On 4 July 1943, an RAF Liberator crashed soon after take-off at Gibraltar airport, killing General Wladyslaw Sikorski, Prime Minister of the Polish Government in Exile and Commander-in-Chief of the Polish Armed Forces. For Gibraltar, this disaster caused a short-lived crisis, which soon passed. But for the Government in Exile it started a slide in its reputation and influence, from which it never recovered. And in the wider setting, it can be seen as an indicator of the changing balance of power within the wartime Allied Coalition. / The Gibraltar Disaster spawned a mass of conspiracy theories. Many people refused to accept that it had been an accident, proposing instead that the General had been assassinated on the orders either of Churchill, or of Stalin, or even of the General's own subordinates.
Gibraltar played a vital role in Allied operations in the Mediterranean theatre and the disaster coincided very closely with the start of the nearby Italian Campaign, within which the Polish Second Corps would win its laurels at the Battle of Monte Cassino. Yet the slow progress of the Western allies in Italy was to reveal serious deficiencies in their overall strategy.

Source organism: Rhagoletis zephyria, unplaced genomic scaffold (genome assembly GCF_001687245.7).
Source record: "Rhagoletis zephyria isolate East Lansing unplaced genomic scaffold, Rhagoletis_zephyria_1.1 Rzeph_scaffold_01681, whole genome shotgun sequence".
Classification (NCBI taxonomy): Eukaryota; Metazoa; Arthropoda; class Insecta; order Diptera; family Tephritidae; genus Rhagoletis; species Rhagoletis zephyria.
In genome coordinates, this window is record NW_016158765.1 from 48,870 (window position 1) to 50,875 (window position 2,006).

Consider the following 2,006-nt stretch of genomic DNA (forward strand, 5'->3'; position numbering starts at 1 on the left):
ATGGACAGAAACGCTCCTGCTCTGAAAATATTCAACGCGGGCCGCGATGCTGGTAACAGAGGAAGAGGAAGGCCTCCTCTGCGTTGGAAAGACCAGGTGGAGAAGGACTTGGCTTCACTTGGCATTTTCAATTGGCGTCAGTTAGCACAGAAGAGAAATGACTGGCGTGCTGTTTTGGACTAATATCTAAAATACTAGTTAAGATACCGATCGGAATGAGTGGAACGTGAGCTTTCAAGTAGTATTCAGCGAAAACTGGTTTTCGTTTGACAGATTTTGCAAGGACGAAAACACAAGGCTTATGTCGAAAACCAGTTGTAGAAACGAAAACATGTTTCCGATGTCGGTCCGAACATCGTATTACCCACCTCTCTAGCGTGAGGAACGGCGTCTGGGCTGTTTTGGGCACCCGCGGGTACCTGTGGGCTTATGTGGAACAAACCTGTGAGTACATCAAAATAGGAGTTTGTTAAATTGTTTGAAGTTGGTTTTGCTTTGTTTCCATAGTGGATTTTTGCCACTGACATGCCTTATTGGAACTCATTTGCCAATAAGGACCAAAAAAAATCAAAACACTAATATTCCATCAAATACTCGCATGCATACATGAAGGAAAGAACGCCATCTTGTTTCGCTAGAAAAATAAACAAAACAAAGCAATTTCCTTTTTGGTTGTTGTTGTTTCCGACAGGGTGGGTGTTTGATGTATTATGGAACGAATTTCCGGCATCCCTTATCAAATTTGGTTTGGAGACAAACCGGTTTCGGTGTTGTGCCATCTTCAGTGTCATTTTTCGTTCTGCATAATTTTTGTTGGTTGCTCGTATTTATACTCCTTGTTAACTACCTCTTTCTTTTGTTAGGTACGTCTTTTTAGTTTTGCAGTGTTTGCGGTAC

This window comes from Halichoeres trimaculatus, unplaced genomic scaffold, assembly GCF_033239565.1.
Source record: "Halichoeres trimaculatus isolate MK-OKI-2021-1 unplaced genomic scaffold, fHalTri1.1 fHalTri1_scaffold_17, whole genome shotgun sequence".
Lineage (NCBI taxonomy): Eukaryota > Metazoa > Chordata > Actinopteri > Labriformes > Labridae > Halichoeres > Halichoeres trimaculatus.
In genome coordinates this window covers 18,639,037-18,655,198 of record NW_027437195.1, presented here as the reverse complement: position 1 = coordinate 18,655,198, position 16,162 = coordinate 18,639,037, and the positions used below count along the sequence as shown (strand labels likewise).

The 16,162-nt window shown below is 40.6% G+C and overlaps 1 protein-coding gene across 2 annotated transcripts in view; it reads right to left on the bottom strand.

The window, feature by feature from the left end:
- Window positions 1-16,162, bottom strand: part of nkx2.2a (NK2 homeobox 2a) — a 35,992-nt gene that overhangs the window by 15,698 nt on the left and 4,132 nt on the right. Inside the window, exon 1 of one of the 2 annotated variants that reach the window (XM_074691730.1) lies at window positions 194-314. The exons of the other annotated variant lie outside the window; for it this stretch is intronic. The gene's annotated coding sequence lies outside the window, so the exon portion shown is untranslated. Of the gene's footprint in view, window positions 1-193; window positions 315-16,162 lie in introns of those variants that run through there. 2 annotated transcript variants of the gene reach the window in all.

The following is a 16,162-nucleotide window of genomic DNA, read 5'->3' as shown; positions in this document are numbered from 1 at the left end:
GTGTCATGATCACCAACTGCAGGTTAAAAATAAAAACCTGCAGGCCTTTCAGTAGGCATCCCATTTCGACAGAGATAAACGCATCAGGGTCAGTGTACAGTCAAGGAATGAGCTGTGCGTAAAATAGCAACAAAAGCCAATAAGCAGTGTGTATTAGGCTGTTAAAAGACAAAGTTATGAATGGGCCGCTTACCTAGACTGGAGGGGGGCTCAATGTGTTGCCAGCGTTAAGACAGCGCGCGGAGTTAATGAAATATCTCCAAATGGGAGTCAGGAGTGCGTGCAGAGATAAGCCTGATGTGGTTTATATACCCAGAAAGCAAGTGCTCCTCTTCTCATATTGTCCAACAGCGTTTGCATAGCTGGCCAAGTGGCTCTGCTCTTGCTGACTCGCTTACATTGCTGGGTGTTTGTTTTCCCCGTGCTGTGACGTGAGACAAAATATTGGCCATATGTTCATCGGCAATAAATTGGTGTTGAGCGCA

The Disaster also coincided almost exactly with the onset on the Eastern Front of the titanic and decisive Battle of Kursk. At Kursk and in subsequent operations, the Red Army achieved results which the Western Allies were never able to match, giving notice of Stalin's political dominance in Europe, which would follow. The inexorable rise of Soviet political power in Allied counsels was the chief cause of the subsequent demise of Polish influence.
In the first phase of the War, 1939-41, Poland had been one of Britain's key allies. The outstanding performance of Polish squadrons, for example, tipped the balance during the Battle of Britain. In the second phase, 1941-43, the picture changed dramatically with the entry both of the USSR and the USA. In the final phase, beginning in the summer of 1943, Britain's relative position and that of her original allies gradually faded. The Gibraltar Disaster was a clear marker of the changing circumstances.